Previous meta-analyses, have not implemented the dose-response analytic method used in this study to determine the relationship between BPA exposure and the risk of T2DM. A significant dose-response relationship was found between urinary BPA concentrations (mg/dL) and T2DM risk. In addition, subgroup analysis was performed according to the type of sample (urine or serum), and the type of study (cross-sectional, case-control and prospective study). Moreover, quality assessment methods were implemented to remove any irrelevant studies and to improve the validity of the meta-analysis. The current study considered only diabetes as a primary outcome variable as was the case with the final sixteen articles used for the meta-analysis. Despite the fact that diabetes mellitus is an important risk factor for cardiovascular disease, our study will focus specifically on T2DM, and as a result will be more focused and statistically significant than previous studies.
There were several limitations to the conduct and analysis in this study that must be considered. First, because of the limited number of cohort studies investigating the relationship between BPA exposure and T2DM risk that have been conducted, this meta-analysis included only thirteen cross-sectional, two case-control studies and one prospective studies. The inclusion of additional studies are required to validate and confirm these results. Second, this meta-analysis included fourteen studies which used spot urinary BPA concentrations and two study that used serum BPA concentrations as a surrogate marker of BPA exposure. It is unclear whether spot urinary BPA concentrations could accurately reflect the long term exposure level of BPA in individuals. Spot urinary BPA concentrations are the most commonly used method to assess BPA exposure levels because of it is short half-life and the convenience of the measurement method [ 11, 20]. Although some studies have demonstrated that spot urine samples can reasonably predict long-term exposures in adults [ 39, 40], the validity of such results still needs to be proven. Some recent epidemiological studies used serum BPA concentrations to investigate the health effects of BPA [ 22, 40]. In these studies, the authors explained that serum BPA could be an appropriate surrogate for BPA exposure because serum BPA reflected the true levels of active BPA [ 22]. There is not sufficient information to determine the most suitable method for measuring BPA concentrations (e.g. spot urinary BPA concentrations, 24-h urinary BPA concentrations, serum BPA concentration) that accurately reflect the level of BPA exposure. Third, although linear relationships between BPA exposure and risk of T2DM were tested in this meta-analysis, several studies have suggested inverted U-shape or non-linear relationships [ 19, 21, 22]. To clarify this complex dose–response relationship, more detailed research is required. Fourth, a random effects model was implemented after performing statistical heterogeneity tests because of the significant effect that heterogeneity in inclusive studies could have on the meta-analystic results.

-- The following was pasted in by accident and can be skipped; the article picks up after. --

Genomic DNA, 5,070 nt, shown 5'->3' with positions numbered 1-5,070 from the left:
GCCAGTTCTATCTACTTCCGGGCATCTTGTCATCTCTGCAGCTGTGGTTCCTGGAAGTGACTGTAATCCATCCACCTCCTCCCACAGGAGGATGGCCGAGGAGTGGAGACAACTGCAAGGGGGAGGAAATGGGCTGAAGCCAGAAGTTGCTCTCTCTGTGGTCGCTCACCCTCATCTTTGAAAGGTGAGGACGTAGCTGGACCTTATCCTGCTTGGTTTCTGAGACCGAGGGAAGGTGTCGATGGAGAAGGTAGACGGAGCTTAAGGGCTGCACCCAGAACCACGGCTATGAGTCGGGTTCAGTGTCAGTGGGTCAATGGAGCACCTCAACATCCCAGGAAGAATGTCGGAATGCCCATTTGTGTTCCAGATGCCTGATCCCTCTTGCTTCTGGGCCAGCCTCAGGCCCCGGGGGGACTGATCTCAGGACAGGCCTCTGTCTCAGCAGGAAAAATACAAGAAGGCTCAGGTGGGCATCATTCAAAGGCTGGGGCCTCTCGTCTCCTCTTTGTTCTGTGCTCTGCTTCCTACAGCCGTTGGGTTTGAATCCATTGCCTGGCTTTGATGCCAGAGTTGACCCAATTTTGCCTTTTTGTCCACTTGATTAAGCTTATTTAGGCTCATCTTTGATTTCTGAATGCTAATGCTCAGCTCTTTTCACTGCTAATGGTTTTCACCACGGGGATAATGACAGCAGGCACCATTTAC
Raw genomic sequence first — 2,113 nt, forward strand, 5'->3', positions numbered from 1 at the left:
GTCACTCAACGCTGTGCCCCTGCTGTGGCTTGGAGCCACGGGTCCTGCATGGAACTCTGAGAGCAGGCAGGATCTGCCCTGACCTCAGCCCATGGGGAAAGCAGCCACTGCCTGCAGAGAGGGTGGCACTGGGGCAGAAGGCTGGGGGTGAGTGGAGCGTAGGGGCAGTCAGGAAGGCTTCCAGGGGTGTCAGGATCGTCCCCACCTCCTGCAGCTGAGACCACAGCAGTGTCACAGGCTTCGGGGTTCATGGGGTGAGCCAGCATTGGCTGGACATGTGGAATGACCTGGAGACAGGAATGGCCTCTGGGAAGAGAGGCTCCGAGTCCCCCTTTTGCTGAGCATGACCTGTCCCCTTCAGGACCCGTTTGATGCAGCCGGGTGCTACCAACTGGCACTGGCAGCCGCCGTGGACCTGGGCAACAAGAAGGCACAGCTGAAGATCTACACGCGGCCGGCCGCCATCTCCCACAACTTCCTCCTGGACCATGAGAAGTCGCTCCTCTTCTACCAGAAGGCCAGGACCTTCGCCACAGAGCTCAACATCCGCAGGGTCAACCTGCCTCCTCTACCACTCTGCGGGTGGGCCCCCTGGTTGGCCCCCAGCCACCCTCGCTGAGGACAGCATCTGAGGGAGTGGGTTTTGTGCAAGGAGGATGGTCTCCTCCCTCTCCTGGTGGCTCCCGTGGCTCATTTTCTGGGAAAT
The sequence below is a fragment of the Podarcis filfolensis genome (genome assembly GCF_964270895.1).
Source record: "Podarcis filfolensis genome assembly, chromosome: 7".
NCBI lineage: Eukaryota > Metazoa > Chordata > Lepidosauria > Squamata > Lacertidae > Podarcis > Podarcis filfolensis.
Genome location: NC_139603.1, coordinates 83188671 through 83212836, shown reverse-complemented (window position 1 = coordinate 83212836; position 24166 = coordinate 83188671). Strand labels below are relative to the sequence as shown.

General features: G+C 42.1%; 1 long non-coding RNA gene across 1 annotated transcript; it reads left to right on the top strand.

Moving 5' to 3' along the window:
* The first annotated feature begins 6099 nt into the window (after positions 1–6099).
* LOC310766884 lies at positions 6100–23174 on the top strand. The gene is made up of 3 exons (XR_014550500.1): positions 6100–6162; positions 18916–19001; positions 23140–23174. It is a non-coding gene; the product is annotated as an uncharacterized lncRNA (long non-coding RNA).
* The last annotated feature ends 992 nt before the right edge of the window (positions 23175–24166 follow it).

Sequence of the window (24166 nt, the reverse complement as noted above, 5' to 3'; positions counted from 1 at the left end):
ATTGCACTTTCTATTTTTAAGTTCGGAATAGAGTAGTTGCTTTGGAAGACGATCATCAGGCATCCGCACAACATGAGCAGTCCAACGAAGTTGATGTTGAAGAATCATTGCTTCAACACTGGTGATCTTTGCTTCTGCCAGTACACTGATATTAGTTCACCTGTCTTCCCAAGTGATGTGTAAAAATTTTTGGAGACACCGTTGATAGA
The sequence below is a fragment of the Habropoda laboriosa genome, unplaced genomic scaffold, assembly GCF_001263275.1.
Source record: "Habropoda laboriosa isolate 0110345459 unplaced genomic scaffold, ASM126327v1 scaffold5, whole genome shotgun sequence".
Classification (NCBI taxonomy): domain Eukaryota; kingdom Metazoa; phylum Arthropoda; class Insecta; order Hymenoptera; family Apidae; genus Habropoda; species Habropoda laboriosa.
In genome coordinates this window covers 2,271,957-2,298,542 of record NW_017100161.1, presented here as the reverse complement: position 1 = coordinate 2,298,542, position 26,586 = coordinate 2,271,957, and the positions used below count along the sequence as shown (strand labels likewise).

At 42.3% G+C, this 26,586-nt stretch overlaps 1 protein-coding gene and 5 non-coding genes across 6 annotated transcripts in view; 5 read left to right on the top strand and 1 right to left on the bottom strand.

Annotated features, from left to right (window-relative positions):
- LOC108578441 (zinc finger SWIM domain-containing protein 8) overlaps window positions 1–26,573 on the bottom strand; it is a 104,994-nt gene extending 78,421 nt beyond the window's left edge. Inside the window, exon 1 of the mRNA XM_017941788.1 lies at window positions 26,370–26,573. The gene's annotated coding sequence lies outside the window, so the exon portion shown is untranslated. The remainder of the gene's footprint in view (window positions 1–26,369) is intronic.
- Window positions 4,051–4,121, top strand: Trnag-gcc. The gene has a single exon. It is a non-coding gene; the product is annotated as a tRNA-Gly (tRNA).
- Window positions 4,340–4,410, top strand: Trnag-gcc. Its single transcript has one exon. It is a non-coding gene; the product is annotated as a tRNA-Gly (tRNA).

Conclusions

In conclusion, this meta-analysis demonstrated that BPA concentrations measured in urine or serum is positively associated with T2DM risk. Furthermore, prospective cohort studies, including carefully collected data about the dietary sources of BPA exposure and potential confounding, will help clarify the role of BPA in the pathogenesis of diabetes.

Acknowledgements

Not applicable

Funding

This research was funded by a grant (15162MFDS631) from the Ministry of Food and Drug Safety in 2015.

Availability of data and materials

The datasets used and/or analysed during the current study available from the first or corresponding author on reasonable request.

Ethics approval and consent to participate

Not applicable

Consent for publication

Not applicable

Competing interests

The authors declare that they have no competing interests.